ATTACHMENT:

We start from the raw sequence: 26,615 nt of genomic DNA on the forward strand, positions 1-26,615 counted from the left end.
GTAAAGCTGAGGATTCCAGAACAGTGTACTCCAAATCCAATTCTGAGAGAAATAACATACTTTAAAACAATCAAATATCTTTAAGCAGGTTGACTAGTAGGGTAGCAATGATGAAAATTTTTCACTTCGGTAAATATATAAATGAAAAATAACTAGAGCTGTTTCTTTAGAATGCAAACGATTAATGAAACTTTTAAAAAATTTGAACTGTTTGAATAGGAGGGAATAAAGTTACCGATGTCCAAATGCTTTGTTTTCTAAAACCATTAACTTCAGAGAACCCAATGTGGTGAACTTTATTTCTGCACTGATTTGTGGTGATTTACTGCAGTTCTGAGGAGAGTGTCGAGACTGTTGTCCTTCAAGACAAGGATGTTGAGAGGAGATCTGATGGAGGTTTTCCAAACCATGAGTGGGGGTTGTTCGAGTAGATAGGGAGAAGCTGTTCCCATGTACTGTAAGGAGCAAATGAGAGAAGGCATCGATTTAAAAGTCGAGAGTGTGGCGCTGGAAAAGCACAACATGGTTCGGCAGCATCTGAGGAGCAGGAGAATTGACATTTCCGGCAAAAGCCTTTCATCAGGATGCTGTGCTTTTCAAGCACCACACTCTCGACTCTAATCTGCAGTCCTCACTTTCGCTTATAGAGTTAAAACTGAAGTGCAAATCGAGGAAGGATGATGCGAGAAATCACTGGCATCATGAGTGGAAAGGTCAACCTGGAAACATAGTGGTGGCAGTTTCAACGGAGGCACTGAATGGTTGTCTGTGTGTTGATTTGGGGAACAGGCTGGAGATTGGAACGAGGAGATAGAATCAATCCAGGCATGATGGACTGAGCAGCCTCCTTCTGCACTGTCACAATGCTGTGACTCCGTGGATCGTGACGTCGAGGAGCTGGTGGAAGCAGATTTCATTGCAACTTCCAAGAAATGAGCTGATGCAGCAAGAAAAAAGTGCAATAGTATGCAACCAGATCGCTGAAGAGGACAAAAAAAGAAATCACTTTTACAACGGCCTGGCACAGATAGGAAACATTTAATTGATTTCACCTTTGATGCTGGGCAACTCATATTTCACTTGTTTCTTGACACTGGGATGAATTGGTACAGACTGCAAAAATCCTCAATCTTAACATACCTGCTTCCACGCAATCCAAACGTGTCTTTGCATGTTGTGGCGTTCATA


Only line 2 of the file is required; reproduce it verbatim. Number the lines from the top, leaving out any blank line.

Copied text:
GTAAAGCTGAGGATTCCAGAACAGTGTACTCCAAATCCAATTCTGAGAGAAATAACATACTTTAAAACAATCAAATATCTTTAAGCAGGTTGACTAGTAGGGTAGCAATGATGAAAATTTTTCACTTCGGTAAATATATAAATGAAAAATAACTAGAGCTGTTTCTTTAGAATGCAAACGATTAATGAAACTTTTAAAAAATTTGAACTGTTTGAATAGGAGGGAATAAAGTTACCGATGTCCAAATGCTTTGTTTTCTAAAACCATTAACTTCAGAGAACCCAATGTGGTGAACTTTATTTCTGCACTGATTTGTGGTGATTTACTGCAGTTCTGAGGAGAGTGTCGAGACTGTTGTCCTTCAAGACAAGGATGTTGAGAGGAGATCTGATGGAGGTTTTCCAAACCATGAGTGGGGGTTGTTCGAGTAGATAGGGAGAAGCTGTTCCCATGTACTGTAAGGAGCAAATGAGAGAAGGCATCGATTTAAAAGTCGAGAGTGTGGCGCTGGAAAAGCACAACATGGTTCGGCAGCATCTGAGGAGCAGGAGAATTGACATTTCCGGCAAAAGCCTTTCATCAGGATGCTGTGCTTTTCAAGCACCACACTCTCGACTCTAATCTGCAGTCCTCACTTTCGCTTATAGAGTTAAAACTGAAGTGCAAATCGAGGAAGGATGATGCGAGAAATCACTGGCATCATGAGTGGAAAGGTCAACCTGGAAACATAGTGGTGGCAGTTTCAACGGAGGCACTGAATGGTTGTCTGTGTGTTGATTTGGGGAACAGGCTGGAGATTGGAACGAGGAGATAGAATCAATCCAGGCATGATGGACTGAGCAGCCTCCTTCTGCACTGTCACAATGCTGTGACTCCGTGGATCGTGACGTCGAGGAGCTGGTGGAAGCAGATTTCATTGCAACTTCCAAGAAATGAGCTGATGCAGCAAGAAAAAAGTGCAATAGTATGCAACCAGATCGCTGAAGAGGACAAAAAAAGAAATCACTTTTACAACGGCCTGGCACAGATAGGAAACATTTAATTGATTTCACCTTTGATGCTGGGCAACTCATATTTCACTTGTTTCTTGACACTGGGATGAATTGGTACAGACTGCAAAAATCCTCAATCTTAACATACCTGCTTCCACGCAATCCAAACGTGTCTTTGCATGTTGTGGCGTTCATA